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  • Writer's pictureDiego Tomasino

Zero Discriminatio: Utopia or Reality?

This article was originally written for SUMARSE PANAMÁ, in March 2022, with the title: "0 discrimination: the great opportunity for societies to build a fairer, more equitable and sustainable world"

A year and a half ago I published my first book “Come Out! Las empresas también tienen que salir del clóset”. At first glance, it is a book focused on how to build more diverse and inclusive organizations, incorporating some of the SDGs such as number 5 (Gender Equality) and 10 (Reduction of Inequalities). As I was writing it, I was pretty sure that my readers would mainly be the leaders of the companies that are shaping the future of Latin America.


However, some weeks after its publication, I received a message on Instagram that made me realize the impact of telling my story:


"Hi Diego. Sorry if I bother you. I wanted to know if I could ask you for some advice. My name is Pedro, I am 23 years old and I live in El Salvador. Well, I think it's unnecessary to tell you that I'm gay. But this is something I have struggled with all my life. I grew up with a lot of insecurities. That everything that was "like that" was a sin and God was going to punish me. My family became suspicious when I was 13 years old, and I always felt contempt from them, even though I denied my sexuality…”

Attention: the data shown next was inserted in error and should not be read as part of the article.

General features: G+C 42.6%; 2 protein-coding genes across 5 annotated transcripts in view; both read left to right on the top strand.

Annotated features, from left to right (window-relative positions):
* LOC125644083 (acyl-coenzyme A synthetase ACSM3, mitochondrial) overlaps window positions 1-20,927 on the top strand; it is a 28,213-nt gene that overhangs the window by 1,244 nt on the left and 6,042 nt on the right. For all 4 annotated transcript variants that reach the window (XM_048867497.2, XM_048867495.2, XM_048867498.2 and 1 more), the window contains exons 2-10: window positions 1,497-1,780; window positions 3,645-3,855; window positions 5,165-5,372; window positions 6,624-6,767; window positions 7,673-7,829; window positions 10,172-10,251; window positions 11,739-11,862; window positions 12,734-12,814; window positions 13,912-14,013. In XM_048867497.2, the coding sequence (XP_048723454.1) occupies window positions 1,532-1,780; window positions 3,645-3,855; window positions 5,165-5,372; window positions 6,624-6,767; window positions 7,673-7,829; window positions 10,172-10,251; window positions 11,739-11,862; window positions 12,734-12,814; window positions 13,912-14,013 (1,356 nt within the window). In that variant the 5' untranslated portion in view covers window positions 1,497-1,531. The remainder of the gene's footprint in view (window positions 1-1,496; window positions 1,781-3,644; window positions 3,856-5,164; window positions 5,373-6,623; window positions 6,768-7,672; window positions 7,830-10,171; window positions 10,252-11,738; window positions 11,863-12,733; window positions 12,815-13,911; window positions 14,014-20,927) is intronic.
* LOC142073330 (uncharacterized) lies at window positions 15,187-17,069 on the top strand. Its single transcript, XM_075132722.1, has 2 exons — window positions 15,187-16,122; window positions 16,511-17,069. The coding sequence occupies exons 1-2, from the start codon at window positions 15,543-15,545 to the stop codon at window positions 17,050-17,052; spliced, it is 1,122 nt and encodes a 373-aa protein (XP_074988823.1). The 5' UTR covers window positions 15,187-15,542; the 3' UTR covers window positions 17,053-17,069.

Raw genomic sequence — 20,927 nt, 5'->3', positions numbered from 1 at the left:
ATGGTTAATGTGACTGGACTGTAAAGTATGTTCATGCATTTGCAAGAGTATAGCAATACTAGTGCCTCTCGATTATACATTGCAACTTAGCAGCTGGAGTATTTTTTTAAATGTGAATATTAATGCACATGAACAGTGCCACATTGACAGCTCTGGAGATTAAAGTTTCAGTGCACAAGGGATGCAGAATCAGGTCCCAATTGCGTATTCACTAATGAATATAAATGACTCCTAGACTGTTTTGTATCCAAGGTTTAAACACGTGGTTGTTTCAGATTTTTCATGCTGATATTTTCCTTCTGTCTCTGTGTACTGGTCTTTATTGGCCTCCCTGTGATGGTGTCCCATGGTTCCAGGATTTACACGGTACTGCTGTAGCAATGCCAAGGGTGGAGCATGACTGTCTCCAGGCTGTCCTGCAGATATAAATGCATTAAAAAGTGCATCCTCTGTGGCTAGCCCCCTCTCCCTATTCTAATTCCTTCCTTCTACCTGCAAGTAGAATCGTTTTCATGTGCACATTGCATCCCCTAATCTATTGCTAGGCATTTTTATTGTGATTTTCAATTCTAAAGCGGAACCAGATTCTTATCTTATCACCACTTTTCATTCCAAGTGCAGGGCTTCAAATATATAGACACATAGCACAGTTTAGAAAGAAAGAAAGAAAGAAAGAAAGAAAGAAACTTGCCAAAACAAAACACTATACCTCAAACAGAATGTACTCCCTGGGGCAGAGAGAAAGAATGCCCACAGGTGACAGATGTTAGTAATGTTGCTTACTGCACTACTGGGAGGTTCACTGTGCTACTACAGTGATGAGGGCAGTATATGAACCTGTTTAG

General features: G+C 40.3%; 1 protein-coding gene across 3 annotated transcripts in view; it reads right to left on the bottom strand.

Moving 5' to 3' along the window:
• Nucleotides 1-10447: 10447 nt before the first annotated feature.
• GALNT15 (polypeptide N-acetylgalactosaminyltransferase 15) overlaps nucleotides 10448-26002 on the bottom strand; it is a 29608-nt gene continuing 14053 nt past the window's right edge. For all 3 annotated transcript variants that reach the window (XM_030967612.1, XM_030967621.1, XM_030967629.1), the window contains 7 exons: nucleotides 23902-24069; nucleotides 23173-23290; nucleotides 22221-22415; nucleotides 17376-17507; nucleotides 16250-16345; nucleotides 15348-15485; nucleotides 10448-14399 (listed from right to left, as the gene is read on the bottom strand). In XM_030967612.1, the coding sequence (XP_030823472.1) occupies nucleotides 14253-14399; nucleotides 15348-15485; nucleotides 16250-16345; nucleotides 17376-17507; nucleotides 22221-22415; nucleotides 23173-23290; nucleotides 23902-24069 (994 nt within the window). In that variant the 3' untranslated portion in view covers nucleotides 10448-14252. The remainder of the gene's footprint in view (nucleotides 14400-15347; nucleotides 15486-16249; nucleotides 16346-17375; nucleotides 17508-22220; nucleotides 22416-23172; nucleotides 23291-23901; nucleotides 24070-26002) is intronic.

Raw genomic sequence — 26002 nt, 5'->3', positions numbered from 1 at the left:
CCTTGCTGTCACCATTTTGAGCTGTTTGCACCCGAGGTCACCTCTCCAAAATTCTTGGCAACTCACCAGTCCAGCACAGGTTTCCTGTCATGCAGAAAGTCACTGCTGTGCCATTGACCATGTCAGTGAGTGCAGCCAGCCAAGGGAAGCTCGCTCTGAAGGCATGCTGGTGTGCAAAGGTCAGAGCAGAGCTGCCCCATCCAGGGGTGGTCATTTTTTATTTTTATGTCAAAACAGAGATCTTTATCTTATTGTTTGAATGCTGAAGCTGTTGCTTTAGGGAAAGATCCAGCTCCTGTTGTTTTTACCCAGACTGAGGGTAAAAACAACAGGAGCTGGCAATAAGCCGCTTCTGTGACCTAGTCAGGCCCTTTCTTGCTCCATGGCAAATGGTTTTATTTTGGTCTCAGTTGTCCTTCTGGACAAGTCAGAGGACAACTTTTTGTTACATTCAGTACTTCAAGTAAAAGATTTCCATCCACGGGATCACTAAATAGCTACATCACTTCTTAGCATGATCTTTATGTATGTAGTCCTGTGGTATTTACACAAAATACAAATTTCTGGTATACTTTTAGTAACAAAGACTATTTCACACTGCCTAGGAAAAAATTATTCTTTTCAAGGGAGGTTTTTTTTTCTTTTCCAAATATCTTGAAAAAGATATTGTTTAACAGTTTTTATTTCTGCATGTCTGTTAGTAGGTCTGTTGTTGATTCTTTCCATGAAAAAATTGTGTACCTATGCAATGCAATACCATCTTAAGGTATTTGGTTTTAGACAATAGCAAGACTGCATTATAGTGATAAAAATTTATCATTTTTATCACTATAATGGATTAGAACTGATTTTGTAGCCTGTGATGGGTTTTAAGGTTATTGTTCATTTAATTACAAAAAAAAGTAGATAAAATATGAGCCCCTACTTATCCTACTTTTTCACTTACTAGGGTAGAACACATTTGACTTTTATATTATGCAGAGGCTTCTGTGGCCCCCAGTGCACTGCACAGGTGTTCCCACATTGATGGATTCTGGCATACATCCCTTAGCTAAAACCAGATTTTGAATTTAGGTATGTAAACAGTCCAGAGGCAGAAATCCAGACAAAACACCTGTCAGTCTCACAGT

Since that day, Pedro felt confident to text me sharing his fears and insecurities, but also his wishes and desires. In every word I could read his anxiety to leave the house he shared with his “parents”. This people only cared about destroying his self-esteem with insults and even blows, while they forced him to give almost all his salary to support them, because he had to. He needed to pay them for forgiveness, to say sorry for his "abomination." He had to pay them for being gay. Pay for being authentic. Pay for being human.


Pedro's case is not isolated. It is the reality of thousands of young people who are kicked out of their homes when they decide to come out of the closet and try to live their true lives. And this gets worse when we add to this reality the situation of poverty, or responsibilities that are added to fulfill gender stereotypes, such as women who cannot study because they have to take care of the home because it is their mandate. Pedro was the man of the house, and he was never going to be a "good man" enough if he continued down "that path." You can't imagine how many talks it took for Pedro to be able to say "IT´S ENOUGH" and leave one night hearing insults and threats at his back.


Discrimination and fear of diversity is so ingrained in our culture that it permeates all institutions. From the family to the universities, from religion to companies. What scares me the most is not “today", but the "future". These situations only perpetuate a generation of people that ends up holding back and consuming themselves in thoughts of “what would have happened if…?